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Like the question says, JW sensors are stated to be 4 mp for near-IR (also 1 mp for mid-IR). I'm curious why this low a resolution was chosen.

"Webb uses two different types of detectors: mercury-cadmium-telluride (abbreviated HgCdTe) "H2RG" detectors for the 0.6-5 μm "near-infrared" and arsenic doped silicon (abbreviated Si:As) detectors for the 5-28 μm "mid-infrared". The near-infrared detectors were made by Teledyne Imaging Sensors in California. "H2RG" is the name of the Teledyne product line. The mid-infrared detectors were made by Raytheon Vision Systems, which is also in California. Each Webb H2RG detector has about 4 million pixels. The mid-infrared detectors have about 1 million pixels each."

The answer could be as simple as, it really was state of the art for space-environment reliable sensors made of those materials, at whatever time the devices they went in were fixed and commissioned, and NASA investigated and concluded they wouldn't have been practical to update any time after that.

Or maybe more really wasn't needed for its mission, though that seems very unlikely (when is less resolution ever desirable in cosmology!)

But I don't know, and I'm curious.

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    $\begingroup$ Maybe to do with the materials used? webb.nasa.gov/content/about/innovations/infrared.html In all likelihood, your 'could be as simple as' would be the most likeliest. "New and Better Detectors for the Webb Near-Infrared Spectrograph" is a 2014 publication that seems to be looking at updates but I cannot find a link. $\endgroup$ Feb 7, 2022 at 16:46
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    $\begingroup$ Remember that not all megapixels are created equally. $\endgroup$ Feb 7, 2022 at 17:28
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    $\begingroup$ The main imager has 40 MPix, not 4. Resolution is limited by the optics. $\endgroup$
    – asdfex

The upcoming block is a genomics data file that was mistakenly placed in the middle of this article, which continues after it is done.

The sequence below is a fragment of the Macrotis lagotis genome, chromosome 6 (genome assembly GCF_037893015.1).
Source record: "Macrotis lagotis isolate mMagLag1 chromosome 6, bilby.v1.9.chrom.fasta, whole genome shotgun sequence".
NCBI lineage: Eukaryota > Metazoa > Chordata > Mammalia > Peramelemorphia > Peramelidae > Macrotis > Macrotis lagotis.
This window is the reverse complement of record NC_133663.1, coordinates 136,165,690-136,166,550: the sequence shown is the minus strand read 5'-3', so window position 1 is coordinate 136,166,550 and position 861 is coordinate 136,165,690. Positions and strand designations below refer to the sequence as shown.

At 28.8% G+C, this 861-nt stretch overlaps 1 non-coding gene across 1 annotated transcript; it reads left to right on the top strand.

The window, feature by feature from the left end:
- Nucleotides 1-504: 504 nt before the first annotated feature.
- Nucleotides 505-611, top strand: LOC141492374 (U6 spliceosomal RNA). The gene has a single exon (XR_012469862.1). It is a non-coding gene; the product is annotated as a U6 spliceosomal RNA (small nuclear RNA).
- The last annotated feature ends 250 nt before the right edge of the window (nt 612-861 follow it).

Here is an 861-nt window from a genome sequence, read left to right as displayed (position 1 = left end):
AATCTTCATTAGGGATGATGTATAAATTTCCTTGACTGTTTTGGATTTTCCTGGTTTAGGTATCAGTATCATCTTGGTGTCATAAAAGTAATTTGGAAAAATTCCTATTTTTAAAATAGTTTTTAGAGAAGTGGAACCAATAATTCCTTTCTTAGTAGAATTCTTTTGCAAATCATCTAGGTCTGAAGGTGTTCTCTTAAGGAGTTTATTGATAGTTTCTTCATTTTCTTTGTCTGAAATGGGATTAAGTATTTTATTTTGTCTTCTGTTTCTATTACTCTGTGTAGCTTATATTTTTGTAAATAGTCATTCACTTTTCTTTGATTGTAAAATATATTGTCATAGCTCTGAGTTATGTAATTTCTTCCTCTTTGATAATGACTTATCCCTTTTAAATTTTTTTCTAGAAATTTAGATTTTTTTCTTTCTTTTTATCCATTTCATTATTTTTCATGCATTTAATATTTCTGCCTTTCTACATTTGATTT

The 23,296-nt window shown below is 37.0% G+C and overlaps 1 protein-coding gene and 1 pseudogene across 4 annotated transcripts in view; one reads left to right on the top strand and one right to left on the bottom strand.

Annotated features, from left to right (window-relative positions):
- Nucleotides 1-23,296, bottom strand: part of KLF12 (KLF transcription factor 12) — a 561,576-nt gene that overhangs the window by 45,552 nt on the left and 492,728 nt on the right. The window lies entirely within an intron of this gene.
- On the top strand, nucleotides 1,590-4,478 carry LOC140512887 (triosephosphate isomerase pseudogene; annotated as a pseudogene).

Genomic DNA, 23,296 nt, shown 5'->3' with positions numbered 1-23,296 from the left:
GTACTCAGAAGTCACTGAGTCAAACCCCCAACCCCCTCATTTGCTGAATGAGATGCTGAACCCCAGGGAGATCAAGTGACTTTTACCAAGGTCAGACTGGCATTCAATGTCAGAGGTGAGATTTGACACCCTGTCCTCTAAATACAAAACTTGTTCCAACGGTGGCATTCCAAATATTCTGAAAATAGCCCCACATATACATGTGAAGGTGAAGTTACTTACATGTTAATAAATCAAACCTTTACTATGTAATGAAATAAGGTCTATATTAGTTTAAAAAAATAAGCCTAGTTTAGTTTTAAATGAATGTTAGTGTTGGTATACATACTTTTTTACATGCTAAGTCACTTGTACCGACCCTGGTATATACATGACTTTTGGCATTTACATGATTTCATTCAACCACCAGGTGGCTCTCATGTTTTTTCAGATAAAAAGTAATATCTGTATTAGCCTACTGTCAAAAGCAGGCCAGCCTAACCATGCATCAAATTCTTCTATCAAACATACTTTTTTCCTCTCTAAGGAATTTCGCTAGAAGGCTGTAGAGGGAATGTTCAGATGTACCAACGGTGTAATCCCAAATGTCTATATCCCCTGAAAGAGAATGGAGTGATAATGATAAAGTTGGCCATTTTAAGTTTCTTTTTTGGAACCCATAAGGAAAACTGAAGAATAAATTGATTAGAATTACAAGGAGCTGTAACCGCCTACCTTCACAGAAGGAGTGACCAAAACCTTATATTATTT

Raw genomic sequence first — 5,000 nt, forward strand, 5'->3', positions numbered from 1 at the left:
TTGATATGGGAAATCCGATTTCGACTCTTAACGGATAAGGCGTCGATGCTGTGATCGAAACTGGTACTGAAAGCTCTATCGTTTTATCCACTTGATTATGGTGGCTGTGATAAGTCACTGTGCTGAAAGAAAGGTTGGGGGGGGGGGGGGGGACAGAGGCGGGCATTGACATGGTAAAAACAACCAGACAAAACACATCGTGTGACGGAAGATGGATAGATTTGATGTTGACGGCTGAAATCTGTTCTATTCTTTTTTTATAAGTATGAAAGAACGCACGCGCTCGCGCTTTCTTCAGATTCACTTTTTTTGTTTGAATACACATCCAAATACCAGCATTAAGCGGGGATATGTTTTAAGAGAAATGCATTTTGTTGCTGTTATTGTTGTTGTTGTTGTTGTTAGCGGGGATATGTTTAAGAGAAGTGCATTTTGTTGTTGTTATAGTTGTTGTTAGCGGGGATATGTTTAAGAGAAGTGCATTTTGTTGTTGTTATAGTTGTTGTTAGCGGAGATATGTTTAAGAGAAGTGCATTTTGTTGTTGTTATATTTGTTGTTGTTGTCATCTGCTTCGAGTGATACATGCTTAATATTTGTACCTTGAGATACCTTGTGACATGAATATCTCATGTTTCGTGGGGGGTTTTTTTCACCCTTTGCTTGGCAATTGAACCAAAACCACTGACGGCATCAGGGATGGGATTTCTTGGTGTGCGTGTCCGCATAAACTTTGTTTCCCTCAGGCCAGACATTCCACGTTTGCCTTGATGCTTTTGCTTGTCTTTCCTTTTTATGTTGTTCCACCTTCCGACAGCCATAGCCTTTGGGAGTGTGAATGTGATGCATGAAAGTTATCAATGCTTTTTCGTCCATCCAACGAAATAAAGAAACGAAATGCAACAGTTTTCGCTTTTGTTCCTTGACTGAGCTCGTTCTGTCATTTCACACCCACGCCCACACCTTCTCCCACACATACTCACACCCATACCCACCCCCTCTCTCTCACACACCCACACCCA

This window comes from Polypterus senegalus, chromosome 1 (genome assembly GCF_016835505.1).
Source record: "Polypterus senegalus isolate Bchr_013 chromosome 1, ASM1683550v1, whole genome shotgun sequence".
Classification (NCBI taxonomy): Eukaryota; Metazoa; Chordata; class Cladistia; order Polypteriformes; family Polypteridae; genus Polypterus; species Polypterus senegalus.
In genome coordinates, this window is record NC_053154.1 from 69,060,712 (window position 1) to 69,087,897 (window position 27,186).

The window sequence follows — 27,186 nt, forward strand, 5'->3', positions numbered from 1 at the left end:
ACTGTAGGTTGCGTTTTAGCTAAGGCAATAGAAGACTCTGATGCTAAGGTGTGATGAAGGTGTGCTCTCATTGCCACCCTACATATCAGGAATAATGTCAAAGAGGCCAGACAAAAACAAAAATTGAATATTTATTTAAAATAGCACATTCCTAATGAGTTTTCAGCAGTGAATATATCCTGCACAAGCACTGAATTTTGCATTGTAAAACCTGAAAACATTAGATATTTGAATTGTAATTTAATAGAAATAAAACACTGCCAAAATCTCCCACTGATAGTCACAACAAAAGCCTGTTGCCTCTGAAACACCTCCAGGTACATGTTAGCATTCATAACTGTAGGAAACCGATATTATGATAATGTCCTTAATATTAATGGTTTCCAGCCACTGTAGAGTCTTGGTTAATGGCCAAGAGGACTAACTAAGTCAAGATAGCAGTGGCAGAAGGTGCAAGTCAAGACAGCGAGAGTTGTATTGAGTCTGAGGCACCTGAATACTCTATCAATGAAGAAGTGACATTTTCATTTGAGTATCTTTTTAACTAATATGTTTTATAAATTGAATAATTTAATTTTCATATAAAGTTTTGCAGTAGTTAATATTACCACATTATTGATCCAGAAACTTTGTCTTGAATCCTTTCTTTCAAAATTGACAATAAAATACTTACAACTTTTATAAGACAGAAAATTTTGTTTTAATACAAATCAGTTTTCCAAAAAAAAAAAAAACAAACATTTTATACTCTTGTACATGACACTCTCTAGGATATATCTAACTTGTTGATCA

Feb 7, 2022 at 19:13
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    $\begingroup$ @uhoh so who's correct; asdfex that says 40 megapixels or the OP that says 4 megapixels? $\endgroup$
    – Sheldon
    Feb 7, 2022 at 23:08
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    $\begingroup$ @Sheldon Looks like the 4mp is per sensor unit, but they use multiple units per instrument. "Each Webb H2RG detector has about 4 million pixels" - then fig 3 shows them in a block, and table 1 reports that NIRCam has ten of them, so 40mp total. The other near-IR instruments have 2 and 3 units, plus 3 of the lower-resolution detectors on the far-IR unit. $\endgroup$ Feb 7, 2022 at 23:20

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Cheap customer digital cameras are sold by the marketing using high pixel counts. More pixel than possible by the resolution of the lens, the signal noise ratio and the sensitivity.

The JWST is used by experienced scientists prefering a pixel count aligned to the telescope resolution at much longer wavelengths than visible light. Digital images without redundant pixels allow the transmission of more images per hour.

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    $\begingroup$ Thanks! So far, this just says to me that mass market cameras have marketing-style pixel counts, and scientists prefer good quality and more "valid" pixel counts, for data reasons. But doesn't actually answer the question. Can you address the OP question? $\endgroup$
    – Stilez
    Feb 8, 2022 at 20:33
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    $\begingroup$ the high density consumer camera chips use mass produced CMOS technology processing rather than the custom Mercury-cadmium-telluride H2RG deep infrared chips needed by JWST. So JWST's chips don't benefit from some of the improvements in density that consumer chips have gotten. Anyway, JWST is focused on optimizing sensitivity and low noise in the infared rather than density. From what I saw they arrange the chips in two different 2x2 arrays which have16 megapixels each, plus other chips. $\endgroup$
    – Sheldon
    Feb 8, 2022 at 22:45
  • $\begingroup$ I remember a very patient salesperson letting me unbox two digital cameras and take pictures to actually compare them rather than trusting megapixels. Back in the day the higher megapixel one was better, not sure if still true today. But it felt that I could downsample 2:1 and not lose anything. $\endgroup$ Sep 3, 2022 at 0:58
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    $\begingroup$ @KevinKostlan I had once (in 2004) compared a 6.3Mp compact digital camera image of flowers with a ~3Mp larger body fixed lens digital camera using the same scene. Zooming in the detail was better and sharper on the 3Mp camera, and they were in a similar price range. Really made me realize lower pixel count with larger optics is better than higher pixel count with smaller optics. $\endgroup$ Apr 19, 2023 at 2:29

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